If a child shows altered behaviour as a result of measures designed to curb the spread of the coronavirus, there are a number of steps parents should take, according to the support group KJT
The national helpline for children and families has issued advice to help people through the coronavirus self-isolation period.
Kanner jugend telefon (KJT), which offers an English speaking online service, reminded parents that children perceive the self-isolation situation differently, and seeing people in protective suits and masks could be stressful.
If a child shows altered behaviour such as nervousness, aggressiveness, sleeping problems, attachment or physical symptoms like headaches, stomach aches or nausea, KJT said that parents can respond by:
Being there for your child, offering proximity
Offering a structured daily routine
If possible encouraging physical activity (cycling, playing ball) and spending time in the fresh air (while respecting a distance from other people)
Ensuring healthy nutrition (stockpiling groceries is not necessary)
Creating space to relax and play
Reducing confrontation with media reporting to a minimum
Explaining the situation to the child
Showing the child how to protect itself (hygiene measures)
Talking about the positive in this situation, for instance, people doing their best to help the infected to recover, neighbours helping one other, medical staff, garbage collectors, supermarket staff working to keep everything as normal as possible, focusing on the cases/numbers that are well or have recovered/the sick that come through the disease well
How do I explain the situation to my child/children?
Be patient, listen attentively when your child talks about their preoccupations
Answer questions honestly and tell them when you don't know something. Consider together where to get the information (look for trustworthy sources, like the health directorate)
Communicate facts, explain in a child-oriented manner how to prevent infection, how to proceed if a family member or child shows symptoms. Explain what is being done to help the person and prevent it from spreading. Ensure that as a parent you are well informed and be wary of possible misinformation being spread for example through social media posts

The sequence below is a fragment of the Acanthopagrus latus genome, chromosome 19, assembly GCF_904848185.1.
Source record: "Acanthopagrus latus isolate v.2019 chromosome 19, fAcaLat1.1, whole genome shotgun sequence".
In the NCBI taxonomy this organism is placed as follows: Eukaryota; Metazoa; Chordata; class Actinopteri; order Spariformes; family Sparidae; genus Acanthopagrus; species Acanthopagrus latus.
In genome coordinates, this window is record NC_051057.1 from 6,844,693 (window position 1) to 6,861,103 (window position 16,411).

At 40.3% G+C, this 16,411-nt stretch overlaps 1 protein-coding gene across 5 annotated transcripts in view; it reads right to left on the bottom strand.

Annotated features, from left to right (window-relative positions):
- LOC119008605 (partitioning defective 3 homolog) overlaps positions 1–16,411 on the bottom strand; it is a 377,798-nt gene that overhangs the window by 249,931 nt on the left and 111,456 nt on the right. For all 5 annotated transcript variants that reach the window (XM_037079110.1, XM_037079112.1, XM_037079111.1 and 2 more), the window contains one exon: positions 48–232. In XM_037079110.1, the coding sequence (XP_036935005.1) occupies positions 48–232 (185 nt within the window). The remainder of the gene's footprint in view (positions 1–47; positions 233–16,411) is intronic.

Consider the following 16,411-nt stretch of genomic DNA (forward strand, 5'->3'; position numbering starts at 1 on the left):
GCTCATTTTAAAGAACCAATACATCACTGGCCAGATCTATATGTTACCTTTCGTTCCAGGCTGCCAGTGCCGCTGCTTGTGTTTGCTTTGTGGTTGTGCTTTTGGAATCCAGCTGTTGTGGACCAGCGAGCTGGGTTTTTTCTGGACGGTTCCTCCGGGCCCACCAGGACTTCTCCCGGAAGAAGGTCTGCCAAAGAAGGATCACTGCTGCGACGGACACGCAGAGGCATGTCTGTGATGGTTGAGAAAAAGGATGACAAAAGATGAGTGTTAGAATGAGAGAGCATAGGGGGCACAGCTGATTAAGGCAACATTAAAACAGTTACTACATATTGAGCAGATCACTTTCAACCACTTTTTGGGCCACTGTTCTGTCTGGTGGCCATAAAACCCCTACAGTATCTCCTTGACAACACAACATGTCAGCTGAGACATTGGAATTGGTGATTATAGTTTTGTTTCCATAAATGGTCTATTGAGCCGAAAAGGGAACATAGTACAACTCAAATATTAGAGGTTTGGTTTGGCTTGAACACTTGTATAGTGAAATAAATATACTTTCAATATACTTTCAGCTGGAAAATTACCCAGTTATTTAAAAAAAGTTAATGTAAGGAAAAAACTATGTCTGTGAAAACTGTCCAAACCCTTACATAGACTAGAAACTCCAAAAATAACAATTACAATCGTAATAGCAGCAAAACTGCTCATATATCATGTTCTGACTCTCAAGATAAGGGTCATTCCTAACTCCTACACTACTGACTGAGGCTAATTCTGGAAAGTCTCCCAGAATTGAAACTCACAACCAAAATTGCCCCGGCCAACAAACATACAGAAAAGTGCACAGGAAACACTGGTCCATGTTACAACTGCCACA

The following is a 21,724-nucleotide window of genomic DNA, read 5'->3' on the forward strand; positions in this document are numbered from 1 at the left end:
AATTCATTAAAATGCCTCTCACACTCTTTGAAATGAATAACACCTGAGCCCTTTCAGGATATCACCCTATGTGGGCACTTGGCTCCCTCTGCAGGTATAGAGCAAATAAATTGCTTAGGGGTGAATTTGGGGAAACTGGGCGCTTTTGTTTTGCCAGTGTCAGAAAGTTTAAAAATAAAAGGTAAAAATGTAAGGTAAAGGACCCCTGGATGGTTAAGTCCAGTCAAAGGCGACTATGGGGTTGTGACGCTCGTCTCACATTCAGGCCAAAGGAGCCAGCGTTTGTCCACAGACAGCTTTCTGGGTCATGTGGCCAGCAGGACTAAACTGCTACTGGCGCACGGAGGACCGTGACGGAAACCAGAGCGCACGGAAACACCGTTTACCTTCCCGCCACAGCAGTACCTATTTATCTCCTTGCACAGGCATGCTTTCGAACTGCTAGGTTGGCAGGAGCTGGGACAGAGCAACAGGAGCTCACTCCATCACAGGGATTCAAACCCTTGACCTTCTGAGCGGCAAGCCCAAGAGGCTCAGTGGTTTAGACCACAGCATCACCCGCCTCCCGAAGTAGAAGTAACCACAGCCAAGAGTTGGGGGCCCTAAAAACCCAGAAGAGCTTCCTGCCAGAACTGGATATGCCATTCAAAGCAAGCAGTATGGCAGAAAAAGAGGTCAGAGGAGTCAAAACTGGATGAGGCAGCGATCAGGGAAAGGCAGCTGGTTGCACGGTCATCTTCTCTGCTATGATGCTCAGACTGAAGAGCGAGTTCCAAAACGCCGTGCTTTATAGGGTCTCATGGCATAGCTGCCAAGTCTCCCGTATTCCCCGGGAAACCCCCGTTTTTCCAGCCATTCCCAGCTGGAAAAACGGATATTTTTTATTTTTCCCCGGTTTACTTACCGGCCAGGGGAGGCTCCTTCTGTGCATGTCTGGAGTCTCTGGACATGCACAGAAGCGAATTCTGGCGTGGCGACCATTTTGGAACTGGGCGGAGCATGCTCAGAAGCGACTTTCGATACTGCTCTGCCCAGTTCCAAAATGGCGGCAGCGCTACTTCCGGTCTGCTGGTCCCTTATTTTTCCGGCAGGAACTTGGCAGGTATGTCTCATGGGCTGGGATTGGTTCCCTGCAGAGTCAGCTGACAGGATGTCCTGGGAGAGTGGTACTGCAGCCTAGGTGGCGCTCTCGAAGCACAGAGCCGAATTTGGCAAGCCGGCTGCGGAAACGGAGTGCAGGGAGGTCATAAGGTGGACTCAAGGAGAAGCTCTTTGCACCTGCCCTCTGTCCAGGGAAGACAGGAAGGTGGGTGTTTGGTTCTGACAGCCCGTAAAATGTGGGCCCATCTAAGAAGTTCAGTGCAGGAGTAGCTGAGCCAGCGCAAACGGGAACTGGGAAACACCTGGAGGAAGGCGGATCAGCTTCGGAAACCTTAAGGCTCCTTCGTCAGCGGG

Explain why you are worried/stressed yourself
Explain why visits to family and friends are not possible now
Making movement possible for your child is important during this period of self-isolation/quarantine. Photo: Shutterstock
What do I do in quarantine?
Explain what quarantine is/means and that it is a protective measure
Enable contact/exchange with family members/friends via phone, internet, social media or Skype, for instance
Accept your feelings and those of your child. Being in quarantine/involuntarily being at home can cause many different emotional reactions. These feelings are normal reactions to the abnormal situation
Continue to consider hygiene measures
Maintain daily structure (adjusted), reorganise if necessary
Accept help from outside (grocery shopping, medication, toys etc.)
Get in touch with the school
Making time span tangible (e.g. making calendars together, like an Advent calendar, and cross each day)
Make movement possible, also indoors (e.g. indoor trampolines, skipping ropes, gymnastics)